9. The card-handling device of claim 1, wherein the terminal end plate comprises an inverted U-shaped opening for manual removal of cards.
10. A method of moving cards through a card-handling device, comprising: inserting cards into a card-holding area of the card-handling device; moving cards from the card-holding area through a card-way into a dealing-ready position of the card-handling device, the dealing-ready position defined by an area between an inner surface of a terminal end plate and a front surface of a card block movable along a downwardly sloping support surface, card movement through the card-way to the dealing-ready position allowed by a movable gate and card movement from the dealing-ready position into the card-way prevented by the movable gate; and manually removing cards from the card-handling device by contacting the cards through an inverted U-shaped opening in the terminal end plate.
11. The method of claim 10, wherein moving cards from the card-holding area through a card-way comprises moving the cards from the card-holding area through the card-way with a mechanical card-moving system.
12. The method of claim 10, further comprising holding cards in the dealing-ready position against the terminal end plate with the card block.
13. The method of claim 10, further comprising pivoting the movable gate relative to the terminal end plate to allow the cards to move from the card-way into the dealing-ready position, wherein the movable gate is proximate a terminal end of the card-way.
14. The method of claim 13, wherein pivoting the movable gate comprises pivoting the movable gate from a first position blocking an opening of the card-way to a second position not blocking an opening to the card-way.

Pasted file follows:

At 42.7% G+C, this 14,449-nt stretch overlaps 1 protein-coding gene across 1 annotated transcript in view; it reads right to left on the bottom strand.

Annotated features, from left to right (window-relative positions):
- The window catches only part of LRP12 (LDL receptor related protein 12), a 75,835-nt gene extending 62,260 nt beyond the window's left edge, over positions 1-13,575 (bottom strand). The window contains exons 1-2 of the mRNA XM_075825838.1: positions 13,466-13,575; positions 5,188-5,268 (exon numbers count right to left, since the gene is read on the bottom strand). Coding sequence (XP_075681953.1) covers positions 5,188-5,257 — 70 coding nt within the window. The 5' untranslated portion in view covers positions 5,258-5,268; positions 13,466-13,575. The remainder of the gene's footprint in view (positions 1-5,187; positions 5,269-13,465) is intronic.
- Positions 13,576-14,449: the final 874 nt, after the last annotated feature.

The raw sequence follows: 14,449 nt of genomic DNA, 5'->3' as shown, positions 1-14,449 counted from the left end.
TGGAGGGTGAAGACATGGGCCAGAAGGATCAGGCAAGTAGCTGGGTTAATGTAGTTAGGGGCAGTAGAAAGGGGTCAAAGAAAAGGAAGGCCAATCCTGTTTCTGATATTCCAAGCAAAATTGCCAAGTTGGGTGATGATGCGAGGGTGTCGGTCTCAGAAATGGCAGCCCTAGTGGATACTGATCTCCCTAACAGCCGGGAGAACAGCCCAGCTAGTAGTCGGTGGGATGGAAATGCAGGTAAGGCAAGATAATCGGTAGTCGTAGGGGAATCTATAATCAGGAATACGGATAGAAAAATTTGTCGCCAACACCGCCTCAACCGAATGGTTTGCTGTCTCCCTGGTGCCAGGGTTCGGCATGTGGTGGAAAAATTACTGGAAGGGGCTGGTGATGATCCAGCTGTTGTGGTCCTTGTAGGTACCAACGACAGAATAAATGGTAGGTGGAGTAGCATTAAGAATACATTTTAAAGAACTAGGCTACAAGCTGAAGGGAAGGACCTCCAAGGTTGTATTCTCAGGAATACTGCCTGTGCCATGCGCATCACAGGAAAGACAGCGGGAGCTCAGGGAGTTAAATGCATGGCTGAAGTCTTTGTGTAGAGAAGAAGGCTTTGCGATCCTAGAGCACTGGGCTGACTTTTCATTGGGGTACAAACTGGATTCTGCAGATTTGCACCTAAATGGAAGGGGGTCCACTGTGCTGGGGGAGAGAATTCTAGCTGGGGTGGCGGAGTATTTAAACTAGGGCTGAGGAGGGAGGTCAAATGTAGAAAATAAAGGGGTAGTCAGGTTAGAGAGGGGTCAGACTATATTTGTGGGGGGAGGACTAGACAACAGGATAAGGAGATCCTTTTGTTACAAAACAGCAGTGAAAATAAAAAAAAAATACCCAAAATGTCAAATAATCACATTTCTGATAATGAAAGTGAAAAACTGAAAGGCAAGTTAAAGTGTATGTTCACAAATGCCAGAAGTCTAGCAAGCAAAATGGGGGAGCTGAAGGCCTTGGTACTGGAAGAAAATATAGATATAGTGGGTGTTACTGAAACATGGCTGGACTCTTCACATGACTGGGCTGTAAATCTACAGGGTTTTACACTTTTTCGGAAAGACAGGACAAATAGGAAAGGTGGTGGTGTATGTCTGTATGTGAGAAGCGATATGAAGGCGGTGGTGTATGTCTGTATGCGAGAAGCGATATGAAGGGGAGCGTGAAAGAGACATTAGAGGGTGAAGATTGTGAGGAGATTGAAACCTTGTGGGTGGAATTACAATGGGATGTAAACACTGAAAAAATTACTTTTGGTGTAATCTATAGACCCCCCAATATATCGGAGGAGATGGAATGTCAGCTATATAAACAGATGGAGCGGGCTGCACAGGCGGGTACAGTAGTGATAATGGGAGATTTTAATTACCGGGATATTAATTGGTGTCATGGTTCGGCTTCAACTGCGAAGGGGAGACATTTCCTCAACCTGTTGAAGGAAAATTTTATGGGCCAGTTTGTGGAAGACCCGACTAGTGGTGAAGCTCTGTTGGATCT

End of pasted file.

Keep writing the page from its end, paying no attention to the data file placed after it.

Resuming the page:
15. The method of claim 14, wherein pivoting the movable gate comprises contacting the movable gate with cards passing through the card-way to cause the movable gate to pivot from the first position to the second position to allow cards to pass into the dealing-ready position.
16. A card shuffler, comprising: card-receiving compartments, each card-receiving compartment for holding a randomized group of cards therein; a card output shoe comprising a terminal end plate; and a gate mounted to allow movement of the randomized groups of cards from the card-receiving compartments to proximate the terminal end plate of the card output shoe and mounted to block movement of cards in an opposite direction.
17. The card shuffler of claim 16, wherein the gate is movable from a first position blocking movement of cards to a second position allowing movement of the randomized groups of cards from the card-receiving compartments to proximate the terminal end plate.
18. The card shuffler of claim 17, wherein the gate is mounted to be in the first position responsive to gravity.
19. The card shuffler of claim 16, wherein the gate is pivotally mounted to the card output shoe.